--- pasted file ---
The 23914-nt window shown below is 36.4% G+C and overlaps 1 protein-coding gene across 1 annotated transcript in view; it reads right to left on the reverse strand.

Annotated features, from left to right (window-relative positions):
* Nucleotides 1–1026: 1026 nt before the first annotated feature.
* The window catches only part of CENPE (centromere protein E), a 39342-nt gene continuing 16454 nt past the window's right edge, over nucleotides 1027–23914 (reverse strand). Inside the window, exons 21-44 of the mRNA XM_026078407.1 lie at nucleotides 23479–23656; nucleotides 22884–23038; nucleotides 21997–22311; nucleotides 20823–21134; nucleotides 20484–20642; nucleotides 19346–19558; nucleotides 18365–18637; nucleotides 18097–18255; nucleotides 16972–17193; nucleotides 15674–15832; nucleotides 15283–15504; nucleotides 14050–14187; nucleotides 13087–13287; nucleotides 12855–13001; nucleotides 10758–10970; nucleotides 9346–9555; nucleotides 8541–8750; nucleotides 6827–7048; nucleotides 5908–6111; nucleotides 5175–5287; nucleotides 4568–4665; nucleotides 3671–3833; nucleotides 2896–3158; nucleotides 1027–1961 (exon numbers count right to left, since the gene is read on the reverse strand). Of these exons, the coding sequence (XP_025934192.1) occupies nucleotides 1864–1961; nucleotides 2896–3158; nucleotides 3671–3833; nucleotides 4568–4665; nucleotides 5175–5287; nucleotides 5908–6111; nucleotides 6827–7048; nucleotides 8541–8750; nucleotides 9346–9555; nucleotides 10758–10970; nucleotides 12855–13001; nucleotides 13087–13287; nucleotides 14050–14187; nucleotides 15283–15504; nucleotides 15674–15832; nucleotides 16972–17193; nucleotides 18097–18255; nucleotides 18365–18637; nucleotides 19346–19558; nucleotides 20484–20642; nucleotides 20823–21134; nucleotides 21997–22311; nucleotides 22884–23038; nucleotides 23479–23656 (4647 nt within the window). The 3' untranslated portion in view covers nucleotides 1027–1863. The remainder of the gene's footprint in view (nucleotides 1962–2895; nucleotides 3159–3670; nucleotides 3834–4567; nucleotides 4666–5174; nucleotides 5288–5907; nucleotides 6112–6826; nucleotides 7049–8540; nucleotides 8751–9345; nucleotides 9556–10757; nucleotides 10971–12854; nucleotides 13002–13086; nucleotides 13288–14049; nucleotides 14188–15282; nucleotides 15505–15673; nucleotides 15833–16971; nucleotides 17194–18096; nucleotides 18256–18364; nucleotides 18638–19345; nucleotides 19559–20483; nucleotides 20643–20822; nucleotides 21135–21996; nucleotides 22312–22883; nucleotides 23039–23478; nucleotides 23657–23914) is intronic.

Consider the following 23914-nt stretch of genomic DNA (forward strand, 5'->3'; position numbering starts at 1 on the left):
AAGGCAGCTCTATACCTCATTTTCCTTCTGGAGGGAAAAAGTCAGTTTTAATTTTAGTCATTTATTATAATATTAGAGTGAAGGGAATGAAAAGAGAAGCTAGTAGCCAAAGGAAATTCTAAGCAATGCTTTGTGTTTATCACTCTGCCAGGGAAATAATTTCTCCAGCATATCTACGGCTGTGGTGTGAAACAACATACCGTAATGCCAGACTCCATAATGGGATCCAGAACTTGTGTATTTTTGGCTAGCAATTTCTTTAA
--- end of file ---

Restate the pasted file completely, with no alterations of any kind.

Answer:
The 23914-nt window shown below is 36.4% G+C and overlaps 1 protein-coding gene across 1 annotated transcript in view; it reads right to left on the reverse strand.

Annotated features, from left to right (window-relative positions):
* Nucleotides 1–1026: 1026 nt before the first annotated feature.
* The window catches only part of CENPE (centromere protein E), a 39342-nt gene continuing 16454 nt past the window's right edge, over nucleotides 1027–23914 (reverse strand). Inside the window, exons 21-44 of the mRNA XM_026078407.1 lie at nucleotides 23479–23656; nucleotides 22884–23038; nucleotides 21997–22311; nucleotides 20823–21134; nucleotides 20484–20642; nucleotides 19346–19558; nucleotides 18365–18637; nucleotides 18097–18255; nucleotides 16972–17193; nucleotides 15674–15832; nucleotides 15283–15504; nucleotides 14050–14187; nucleotides 13087–13287; nucleotides 12855–13001; nucleotides 10758–10970; nucleotides 9346–9555; nucleotides 8541–8750; nucleotides 6827–7048; nucleotides 5908–6111; nucleotides 5175–5287; nucleotides 4568–4665; nucleotides 3671–3833; nucleotides 2896–3158; nucleotides 1027–1961 (exon numbers count right to left, since the gene is read on the reverse strand). Of these exons, the coding sequence (XP_025934192.1) occupies nucleotides 1864–1961; nucleotides 2896–3158; nucleotides 3671–3833; nucleotides 4568–4665; nucleotides 5175–5287; nucleotides 5908–6111; nucleotides 6827–7048; nucleotides 8541–8750; nucleotides 9346–9555; nucleotides 10758–10970; nucleotides 12855–13001; nucleotides 13087–13287; nucleotides 14050–14187; nucleotides 15283–15504; nucleotides 15674–15832; nucleotides 16972–17193; nucleotides 18097–18255; nucleotides 18365–18637; nucleotides 19346–19558; nucleotides 20484–20642; nucleotides 20823–21134; nucleotides 21997–22311; nucleotides 22884–23038; nucleotides 23479–23656 (4647 nt within the window). The 3' untranslated portion in view covers nucleotides 1027–1863. The remainder of the gene's footprint in view (nucleotides 1962–2895; nucleotides 3159–3670; nucleotides 3834–4567; nucleotides 4666–5174; nucleotides 5288–5907; nucleotides 6112–6826; nucleotides 7049–8540; nucleotides 8751–9345; nucleotides 9556–10757; nucleotides 10971–12854; nucleotides 13002–13086; nucleotides 13288–14049; nucleotides 14188–15282; nucleotides 15505–15673; nucleotides 15833–16971; nucleotides 17194–18096; nucleotides 18256–18364; nucleotides 18638–19345; nucleotides 19559–20483; nucleotides 20643–20822; nucleotides 21135–21996; nucleotides 22312–22883; nucleotides 23039–23478; nucleotides 23657–23914) is intronic.

Consider the following 23914-nt stretch of genomic DNA (forward strand, 5'->3'; position numbering starts at 1 on the left):
AAGGCAGCTCTATACCTCATTTTCCTTCTGGAGGGAAAAAGTCAGTTTTAATTTTAGTCATTTATTATAATATTAGAGTGAAGGGAATGAAAAGAGAAGCTAGTAGCCAAAGGAAATTCTAAGCAATGCTTTGTGTTTATCACTCTGCCAGGGAAATAATTTCTCCAGCATATCTACGGCTGTGGTGTGAAACAACATACCGTAATGCCAGACTCCATAATGGGATCCAGAACTTGTGTATTTTTGGCTAGCAATTTCTTTAA